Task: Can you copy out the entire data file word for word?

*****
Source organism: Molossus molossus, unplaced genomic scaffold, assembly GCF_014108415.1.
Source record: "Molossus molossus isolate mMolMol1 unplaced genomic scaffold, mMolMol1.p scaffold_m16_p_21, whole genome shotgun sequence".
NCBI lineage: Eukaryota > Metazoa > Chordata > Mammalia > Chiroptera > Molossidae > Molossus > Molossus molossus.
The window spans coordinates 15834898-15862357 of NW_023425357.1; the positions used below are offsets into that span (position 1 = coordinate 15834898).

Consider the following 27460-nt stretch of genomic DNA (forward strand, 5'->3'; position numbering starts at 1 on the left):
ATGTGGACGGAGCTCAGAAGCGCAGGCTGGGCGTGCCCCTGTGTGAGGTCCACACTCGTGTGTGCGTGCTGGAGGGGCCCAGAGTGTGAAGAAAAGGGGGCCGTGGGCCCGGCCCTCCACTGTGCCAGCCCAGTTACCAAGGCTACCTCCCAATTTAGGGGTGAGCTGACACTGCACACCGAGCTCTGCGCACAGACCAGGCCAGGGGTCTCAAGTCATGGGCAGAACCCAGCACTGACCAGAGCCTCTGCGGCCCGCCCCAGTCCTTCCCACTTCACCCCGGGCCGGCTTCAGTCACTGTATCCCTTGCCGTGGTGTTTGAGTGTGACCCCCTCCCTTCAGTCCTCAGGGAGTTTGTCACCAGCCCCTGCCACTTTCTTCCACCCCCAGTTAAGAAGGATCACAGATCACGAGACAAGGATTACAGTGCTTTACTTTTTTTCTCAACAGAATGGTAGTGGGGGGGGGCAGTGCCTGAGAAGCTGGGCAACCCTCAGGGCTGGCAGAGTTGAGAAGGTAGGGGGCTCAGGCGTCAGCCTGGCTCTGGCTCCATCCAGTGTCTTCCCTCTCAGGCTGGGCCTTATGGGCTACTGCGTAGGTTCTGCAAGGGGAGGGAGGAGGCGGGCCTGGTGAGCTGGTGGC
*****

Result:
Source organism: Molossus molossus, unplaced genomic scaffold, assembly GCF_014108415.1.
Source record: "Molossus molossus isolate mMolMol1 unplaced genomic scaffold, mMolMol1.p scaffold_m16_p_21, whole genome shotgun sequence".
NCBI lineage: Eukaryota > Metazoa > Chordata > Mammalia > Chiroptera > Molossidae > Molossus > Molossus molossus.
The window spans coordinates 15834898-15862357 of NW_023425357.1; the positions used below are offsets into that span (position 1 = coordinate 15834898).

Consider the following 27460-nt stretch of genomic DNA (forward strand, 5'->3'; position numbering starts at 1 on the left):
ATGTGGACGGAGCTCAGAAGCGCAGGCTGGGCGTGCCCCTGTGTGAGGTCCACACTCGTGTGTGCGTGCTGGAGGGGCCCAGAGTGTGAAGAAAAGGGGGCCGTGGGCCCGGCCCTCCACTGTGCCAGCCCAGTTACCAAGGCTACCTCCCAATTTAGGGGTGAGCTGACACTGCACACCGAGCTCTGCGCACAGACCAGGCCAGGGGTCTCAAGTCATGGGCAGAACCCAGCACTGACCAGAGCCTCTGCGGCCCGCCCCAGTCCTTCCCACTTCACCCCGGGCCGGCTTCAGTCACTGTATCCCTTGCCGTGGTGTTTGAGTGTGACCCCCTCCCTTCAGTCCTCAGGGAGTTTGTCACCAGCCCCTGCCACTTTCTTCCACCCCCAGTTAAGAAGGATCACAGATCACGAGACAAGGATTACAGTGCTTTACTTTTTTTCTCAACAGAATGGTAGTGGGGGGGGGCAGTGCCTGAGAAGCTGGGCAACCCTCAGGGCTGGCAGAGTTGAGAAGGTAGGGGGCTCAGGCGTCAGCCTGGCTCTGGCTCCATCCAGTGTCTTCCCTCTCAGGCTGGGCCTTATGGGCTACTGCGTAGGTTCTGCAAGGGGAGGGAGGAGGCGGGCCTGGTGAGCTGGTGGC